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Do You Know Nutrition: All you need to know about eggs

June 7, 2010 at 1:07 a.m.
Updated June 8, 2010 at 1:08 a.m.


By Phylis Canion

Q: I hope you can answer some egg questions for me. Do brown eggs have a higher nutritional value than white eggs? Can you look at an egg and tell if it is fresh? Is there a special secret to keeping the yolk in the middle of the egg when boiling for making deviled eggs? And I accidently put some boiled eggs in with my fresh eggs - any way I can tell which ones were boiled?

A: Calorie for calorie, protein for protein, fat for fat, brown eggs are equal to white eggs based on nutritional values.

You can easily tell how fresh an egg is by the shell - fresh eggs have shells that are rough and chalky, and old eggs have shells that are smooth and shiny.

When cooking eggs for making deviled eggs, and to have that perfect deviled egg look, simply stir the water occasionally while they are cooking.

Put the boiled eggs in with the raw eggs? No problem. Just spin the egg (carefully, of course), and observe the spin. If it wobbles, it is raw, and if it spins evenly, it is hard boiled.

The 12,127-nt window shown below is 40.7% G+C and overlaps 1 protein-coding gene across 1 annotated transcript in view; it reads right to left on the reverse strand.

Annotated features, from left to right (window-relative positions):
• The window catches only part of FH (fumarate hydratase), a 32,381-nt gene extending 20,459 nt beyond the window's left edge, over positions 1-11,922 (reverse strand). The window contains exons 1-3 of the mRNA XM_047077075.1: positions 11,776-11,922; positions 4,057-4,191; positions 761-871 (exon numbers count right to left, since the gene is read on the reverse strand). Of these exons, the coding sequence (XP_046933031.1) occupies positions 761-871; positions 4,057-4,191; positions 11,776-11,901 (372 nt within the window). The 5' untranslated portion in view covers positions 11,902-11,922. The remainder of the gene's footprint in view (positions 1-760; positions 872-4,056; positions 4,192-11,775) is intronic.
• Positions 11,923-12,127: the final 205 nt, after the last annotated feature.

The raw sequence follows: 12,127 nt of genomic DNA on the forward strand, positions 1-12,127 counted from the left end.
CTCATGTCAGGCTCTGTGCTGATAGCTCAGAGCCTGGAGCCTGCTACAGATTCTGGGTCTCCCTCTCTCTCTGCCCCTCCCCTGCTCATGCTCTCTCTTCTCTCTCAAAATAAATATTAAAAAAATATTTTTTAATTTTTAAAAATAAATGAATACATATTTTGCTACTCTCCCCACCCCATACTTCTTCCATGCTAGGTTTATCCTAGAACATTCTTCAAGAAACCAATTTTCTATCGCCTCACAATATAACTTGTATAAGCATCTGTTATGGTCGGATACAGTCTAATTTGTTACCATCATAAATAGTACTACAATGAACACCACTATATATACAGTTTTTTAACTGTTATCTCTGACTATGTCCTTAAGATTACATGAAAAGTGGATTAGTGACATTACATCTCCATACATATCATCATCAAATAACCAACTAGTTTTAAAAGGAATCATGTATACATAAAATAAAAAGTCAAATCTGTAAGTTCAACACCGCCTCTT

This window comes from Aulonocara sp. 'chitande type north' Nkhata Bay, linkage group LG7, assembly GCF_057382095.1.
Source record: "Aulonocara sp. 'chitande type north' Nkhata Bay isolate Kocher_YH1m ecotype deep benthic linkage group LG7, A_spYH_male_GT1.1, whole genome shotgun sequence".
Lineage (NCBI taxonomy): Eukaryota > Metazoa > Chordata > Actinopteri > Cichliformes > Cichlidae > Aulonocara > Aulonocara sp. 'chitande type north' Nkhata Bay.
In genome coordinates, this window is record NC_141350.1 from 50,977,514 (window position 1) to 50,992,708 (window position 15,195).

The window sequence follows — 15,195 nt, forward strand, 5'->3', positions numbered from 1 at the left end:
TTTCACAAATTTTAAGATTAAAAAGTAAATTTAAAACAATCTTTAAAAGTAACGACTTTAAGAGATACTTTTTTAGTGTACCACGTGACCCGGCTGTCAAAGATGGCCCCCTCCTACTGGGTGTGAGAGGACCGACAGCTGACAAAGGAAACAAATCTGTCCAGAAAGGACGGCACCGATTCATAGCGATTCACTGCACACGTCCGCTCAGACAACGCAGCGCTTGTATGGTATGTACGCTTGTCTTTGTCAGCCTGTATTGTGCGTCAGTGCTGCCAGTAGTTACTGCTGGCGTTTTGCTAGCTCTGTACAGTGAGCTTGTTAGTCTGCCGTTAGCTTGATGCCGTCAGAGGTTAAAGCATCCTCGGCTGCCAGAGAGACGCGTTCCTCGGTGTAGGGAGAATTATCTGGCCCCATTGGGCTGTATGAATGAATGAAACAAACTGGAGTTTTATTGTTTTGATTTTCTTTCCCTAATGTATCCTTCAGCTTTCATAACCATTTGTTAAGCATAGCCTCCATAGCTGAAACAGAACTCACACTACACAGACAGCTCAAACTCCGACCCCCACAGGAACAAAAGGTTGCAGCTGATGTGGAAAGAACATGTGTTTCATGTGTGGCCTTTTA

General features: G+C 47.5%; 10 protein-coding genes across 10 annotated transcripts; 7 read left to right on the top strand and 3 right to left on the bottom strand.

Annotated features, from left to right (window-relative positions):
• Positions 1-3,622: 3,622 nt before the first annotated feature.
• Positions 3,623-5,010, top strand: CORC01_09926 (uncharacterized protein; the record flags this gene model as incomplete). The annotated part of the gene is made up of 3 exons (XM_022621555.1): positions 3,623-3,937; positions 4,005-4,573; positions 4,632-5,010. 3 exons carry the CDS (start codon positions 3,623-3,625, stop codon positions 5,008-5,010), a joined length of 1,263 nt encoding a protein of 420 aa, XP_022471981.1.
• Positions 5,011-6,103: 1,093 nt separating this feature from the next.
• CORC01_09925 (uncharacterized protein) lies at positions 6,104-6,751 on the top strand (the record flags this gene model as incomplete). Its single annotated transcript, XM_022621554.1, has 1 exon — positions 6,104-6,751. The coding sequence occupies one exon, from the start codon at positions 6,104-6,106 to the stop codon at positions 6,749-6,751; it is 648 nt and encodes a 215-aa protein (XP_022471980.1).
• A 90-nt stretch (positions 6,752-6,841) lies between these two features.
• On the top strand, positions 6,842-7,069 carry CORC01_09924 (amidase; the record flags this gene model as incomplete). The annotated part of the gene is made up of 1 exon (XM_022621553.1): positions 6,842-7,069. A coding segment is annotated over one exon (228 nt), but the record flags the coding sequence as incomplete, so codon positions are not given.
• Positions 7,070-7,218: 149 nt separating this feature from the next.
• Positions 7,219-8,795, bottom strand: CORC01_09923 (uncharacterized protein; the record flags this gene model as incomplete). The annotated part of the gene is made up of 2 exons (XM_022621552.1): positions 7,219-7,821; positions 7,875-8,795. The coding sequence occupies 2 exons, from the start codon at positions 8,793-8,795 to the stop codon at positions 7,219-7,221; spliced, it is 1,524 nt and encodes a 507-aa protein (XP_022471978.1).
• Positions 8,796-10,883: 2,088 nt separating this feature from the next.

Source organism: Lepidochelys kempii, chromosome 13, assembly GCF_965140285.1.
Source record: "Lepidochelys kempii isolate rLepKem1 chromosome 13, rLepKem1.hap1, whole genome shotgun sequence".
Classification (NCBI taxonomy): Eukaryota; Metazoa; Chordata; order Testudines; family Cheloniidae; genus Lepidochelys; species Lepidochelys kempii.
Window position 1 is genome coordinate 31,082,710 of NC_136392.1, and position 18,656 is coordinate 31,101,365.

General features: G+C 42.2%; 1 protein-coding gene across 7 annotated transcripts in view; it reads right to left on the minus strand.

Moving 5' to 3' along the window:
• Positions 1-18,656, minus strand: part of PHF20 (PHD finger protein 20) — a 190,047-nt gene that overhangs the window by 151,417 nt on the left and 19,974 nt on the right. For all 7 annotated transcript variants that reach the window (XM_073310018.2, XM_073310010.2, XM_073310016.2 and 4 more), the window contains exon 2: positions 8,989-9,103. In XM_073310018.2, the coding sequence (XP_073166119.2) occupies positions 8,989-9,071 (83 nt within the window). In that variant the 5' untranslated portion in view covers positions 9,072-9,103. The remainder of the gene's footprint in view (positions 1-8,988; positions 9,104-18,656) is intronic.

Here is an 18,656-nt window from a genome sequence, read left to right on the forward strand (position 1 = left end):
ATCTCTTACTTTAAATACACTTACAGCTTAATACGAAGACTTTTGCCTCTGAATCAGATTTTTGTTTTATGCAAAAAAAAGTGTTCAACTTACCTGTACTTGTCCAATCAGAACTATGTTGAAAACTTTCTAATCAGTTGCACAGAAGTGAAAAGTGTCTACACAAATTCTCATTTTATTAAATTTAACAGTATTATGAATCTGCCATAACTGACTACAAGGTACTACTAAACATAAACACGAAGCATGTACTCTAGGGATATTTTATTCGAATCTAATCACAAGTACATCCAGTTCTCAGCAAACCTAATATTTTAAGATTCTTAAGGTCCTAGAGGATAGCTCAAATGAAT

Here are a few other facts about cackleberries that you may enjoy. It is best to store eggs with the tapered end down and the larger end upright as that maximizes the distance between the yolk and the air pocket, which may contain bacteria.

Eggs should never be boiled longer than 12 minutes - cooking them longer results in a chemical change within the egg. The sulfur in the egg combines with the iron in the yolk, which forms the harmless chemical ferrous sulfide.

And about the producers: The average hen produces about 225 eggs a year, which converts to about 3,000 eggs in a lifetime, since they start laying eggs about five months after they are hatched. And now you know a little more about the wonderful egg.

Q: I know you dislike the consumption of colas. I can understand the diet colas, but what is so bad about regular colas?

A: Did you know a cola will dissolve a steak in two days? A cola will loosen a rusted bolt if soaked for 10 minutes. A cola is great for cleaning toilets. Have rust on your bumper? Pour a little cola on it. A cola will dissolve a nail in four days thanks to its phosphoric acid. Colas are used to clean truck engines. And last, did you know that transporters carrying cola syrup are required to display the hazardous placard that states: "Highly Corrosive Materials." So, please, pass me the water.

Call 361-580-1400, to sign up for the next nutrition class, "To Detox or Not," 7 p.m. Monday at The Crossing, 404 N. Bridge St.

Phylis B. Canion is a doctor of naturopathic medicine and is a certified nutritional consultant, e-mail her at doc.phyl@yahoo.com. This column is for nutritional information only and is not intended to treat, diagnose or cure.

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